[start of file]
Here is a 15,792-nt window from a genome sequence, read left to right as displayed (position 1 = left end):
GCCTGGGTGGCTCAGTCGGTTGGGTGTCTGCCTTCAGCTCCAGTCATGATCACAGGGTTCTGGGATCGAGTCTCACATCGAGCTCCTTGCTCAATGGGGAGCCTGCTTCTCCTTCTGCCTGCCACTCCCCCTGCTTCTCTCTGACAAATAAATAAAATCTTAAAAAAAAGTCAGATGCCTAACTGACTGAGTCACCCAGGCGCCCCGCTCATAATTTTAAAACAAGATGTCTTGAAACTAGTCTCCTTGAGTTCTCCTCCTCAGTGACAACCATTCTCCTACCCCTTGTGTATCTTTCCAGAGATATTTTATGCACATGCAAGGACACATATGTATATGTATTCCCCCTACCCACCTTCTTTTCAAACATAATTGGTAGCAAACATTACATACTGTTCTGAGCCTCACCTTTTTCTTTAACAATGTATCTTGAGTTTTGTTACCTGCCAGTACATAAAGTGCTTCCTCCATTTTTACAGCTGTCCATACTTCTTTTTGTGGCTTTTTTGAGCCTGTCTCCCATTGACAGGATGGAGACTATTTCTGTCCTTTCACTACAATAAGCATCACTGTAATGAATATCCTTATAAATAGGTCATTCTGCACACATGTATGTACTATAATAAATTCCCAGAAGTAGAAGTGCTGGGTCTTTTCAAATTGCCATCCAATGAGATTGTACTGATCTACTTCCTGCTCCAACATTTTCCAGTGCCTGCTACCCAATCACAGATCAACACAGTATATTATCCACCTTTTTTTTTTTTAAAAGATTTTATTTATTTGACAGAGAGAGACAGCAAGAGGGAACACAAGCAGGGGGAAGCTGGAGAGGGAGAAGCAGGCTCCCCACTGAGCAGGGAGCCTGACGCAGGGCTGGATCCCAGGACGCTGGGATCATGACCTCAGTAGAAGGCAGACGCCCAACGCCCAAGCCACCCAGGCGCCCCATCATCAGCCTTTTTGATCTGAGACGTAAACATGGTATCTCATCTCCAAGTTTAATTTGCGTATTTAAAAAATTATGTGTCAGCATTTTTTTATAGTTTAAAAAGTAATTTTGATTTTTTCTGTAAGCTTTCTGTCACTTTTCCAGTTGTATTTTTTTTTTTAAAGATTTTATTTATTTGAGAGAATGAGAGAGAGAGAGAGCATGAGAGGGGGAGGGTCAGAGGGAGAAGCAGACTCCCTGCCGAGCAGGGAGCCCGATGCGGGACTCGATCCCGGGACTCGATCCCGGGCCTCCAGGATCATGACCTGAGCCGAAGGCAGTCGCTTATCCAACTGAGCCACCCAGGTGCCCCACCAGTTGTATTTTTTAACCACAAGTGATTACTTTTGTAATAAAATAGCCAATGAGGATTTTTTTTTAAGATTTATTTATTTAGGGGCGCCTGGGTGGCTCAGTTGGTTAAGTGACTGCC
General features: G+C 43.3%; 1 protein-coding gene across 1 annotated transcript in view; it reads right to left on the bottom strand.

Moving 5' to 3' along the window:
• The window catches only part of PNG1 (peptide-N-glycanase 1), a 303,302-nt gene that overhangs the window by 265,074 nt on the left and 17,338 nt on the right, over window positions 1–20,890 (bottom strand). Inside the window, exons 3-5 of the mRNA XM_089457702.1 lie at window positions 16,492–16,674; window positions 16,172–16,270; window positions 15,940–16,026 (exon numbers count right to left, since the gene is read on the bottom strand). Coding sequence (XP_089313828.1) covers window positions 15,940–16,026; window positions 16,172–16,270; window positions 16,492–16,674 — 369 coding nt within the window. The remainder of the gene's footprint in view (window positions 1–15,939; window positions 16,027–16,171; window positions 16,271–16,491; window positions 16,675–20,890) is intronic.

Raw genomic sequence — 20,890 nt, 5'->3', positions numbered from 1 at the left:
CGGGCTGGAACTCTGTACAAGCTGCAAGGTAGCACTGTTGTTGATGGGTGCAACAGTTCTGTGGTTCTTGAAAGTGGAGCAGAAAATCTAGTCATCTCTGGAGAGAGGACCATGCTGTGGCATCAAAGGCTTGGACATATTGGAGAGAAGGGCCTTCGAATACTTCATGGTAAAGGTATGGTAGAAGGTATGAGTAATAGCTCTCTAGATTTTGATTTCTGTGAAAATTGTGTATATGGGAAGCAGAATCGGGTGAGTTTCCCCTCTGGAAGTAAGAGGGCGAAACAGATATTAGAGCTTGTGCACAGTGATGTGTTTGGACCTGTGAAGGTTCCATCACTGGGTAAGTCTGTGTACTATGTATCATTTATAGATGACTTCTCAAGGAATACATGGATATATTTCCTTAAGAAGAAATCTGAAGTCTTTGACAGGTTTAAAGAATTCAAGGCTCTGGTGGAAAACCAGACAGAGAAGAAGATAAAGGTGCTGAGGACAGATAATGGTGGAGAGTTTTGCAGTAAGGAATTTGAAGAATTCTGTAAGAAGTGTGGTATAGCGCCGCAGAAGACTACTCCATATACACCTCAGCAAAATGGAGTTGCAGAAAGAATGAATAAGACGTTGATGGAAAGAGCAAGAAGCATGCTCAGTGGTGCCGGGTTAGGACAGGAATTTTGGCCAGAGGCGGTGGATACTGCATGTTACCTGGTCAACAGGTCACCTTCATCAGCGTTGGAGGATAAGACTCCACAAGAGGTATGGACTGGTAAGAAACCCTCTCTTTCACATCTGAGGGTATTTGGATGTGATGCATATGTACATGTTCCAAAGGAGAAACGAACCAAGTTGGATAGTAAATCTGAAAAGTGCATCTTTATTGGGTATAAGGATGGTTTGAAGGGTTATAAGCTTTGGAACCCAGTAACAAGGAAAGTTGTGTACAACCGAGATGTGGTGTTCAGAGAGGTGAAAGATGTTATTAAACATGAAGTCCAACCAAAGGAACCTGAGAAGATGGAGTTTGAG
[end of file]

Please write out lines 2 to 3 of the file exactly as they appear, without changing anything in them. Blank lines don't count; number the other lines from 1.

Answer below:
GCCTGGGTGGCTCAGTCGGTTGGGTGTCTGCCTTCAGCTCCAGTCATGATCACAGGGTTCTGGGATCGAGTCTCACATCGAGCTCCTTGCTCAATGGGGAGCCTGCTTCTCCTTCTGCCTGCCACTCCCCCTGCTTCTCTCTGACAAATAAATAAAATCTTAAAAAAAAGTCAGATGCCTAACTGACTGAGTCACCCAGGCGCCCCGCTCATAATTTTAAAACAAGATGTCTTGAAACTAGTCTCCTTGAGTTCTCCTCCTCAGTGACAACCATTCTCCTACCCCTTGTGTATCTTTCCAGAGATATTTTATGCACATGCAAGGACACATATGTATATGTATTCCCCCTACCCACCTTCTTTTCAAACATAATTGGTAGCAAACATTACATACTGTTCTGAGCCTCACCTTTTTCTTTAACAATGTATCTTGAGTTTTGTTACCTGCCAGTACATAAAGTGCTTCCTCCATTTTTACAGCTGTCCATACTTCTTTTTGTGGCTTTTTTGAGCCTGTCTCCCATTGACAGGATGGAGACTATTTCTGTCCTTTCACTACAATAAGCATCACTGTAATGAATATCCTTATAAATAGGTCATTCTGCACACATGTATGTACTATAATAAATTCCCAGAAGTAGAAGTGCTGGGTCTTTTCAAATTGCCATCCAATGAGATTGTACTGATCTACTTCCTGCTCCAACATTTTCCAGTGCCTGCTACCCAATCACAGATCAACACAGTATATTATCCACCTTTTTTTTTTTTAAAAGATTTTATTTATTTGACAGAGAGAGACAGCAAGAGGGAACACAAGCAGGGGGAAGCTGGAGAGGGAGAAGCAGGCTCCCCACTGAGCAGGGAGCCTGACGCAGGGCTGGATCCCAGGACGCTGGGATCATGACCTCAGTAGAAGGCAGACGCCCAACGCCCAAGCCACCCAGGCGCCCCATCATCAGCCTTTTTGATCTGAGACGTAAACATGGTATCTCATCTCCAAGTTTAATTTGCGTATTTAAAAAATTATGTGTCAGCATTTTTTTATAGTTTAAAAAGTAATTTTGATTTTTTCTGTAAGCTTTCTGTCACTTTTCCAGTTGTATTTTTTTTTTTAAAGATTTTATTTATTTGAGAGAATGAGAGAGAGAGAGAGCATGAGAGGGGGAGGGTCAGAGGGAGAAGCAGACTCCCTGCCGAGCAGGGAGCCCGATGCGGGACTCGATCCCGGGACTCGATCCCGGGCCTCCAGGATCATGACCTGAGCCGAAGGCAGTCGCTTATCCAACTGAGCCACCCAGGTGCCCCACCAGTTGTATTTTTTAACCACAAGTGATTACTTTTGTAATAAAATAGCCAATGAGGATTTTTTTTTAAGATTTATTTATTTAGGGGCGCCTGGGTGGCTCAGTTGGTTAAGTGACTGCC
General features: G+C 43.3%; 1 protein-coding gene across 1 annotated transcript in view; it reads right to left on the bottom strand.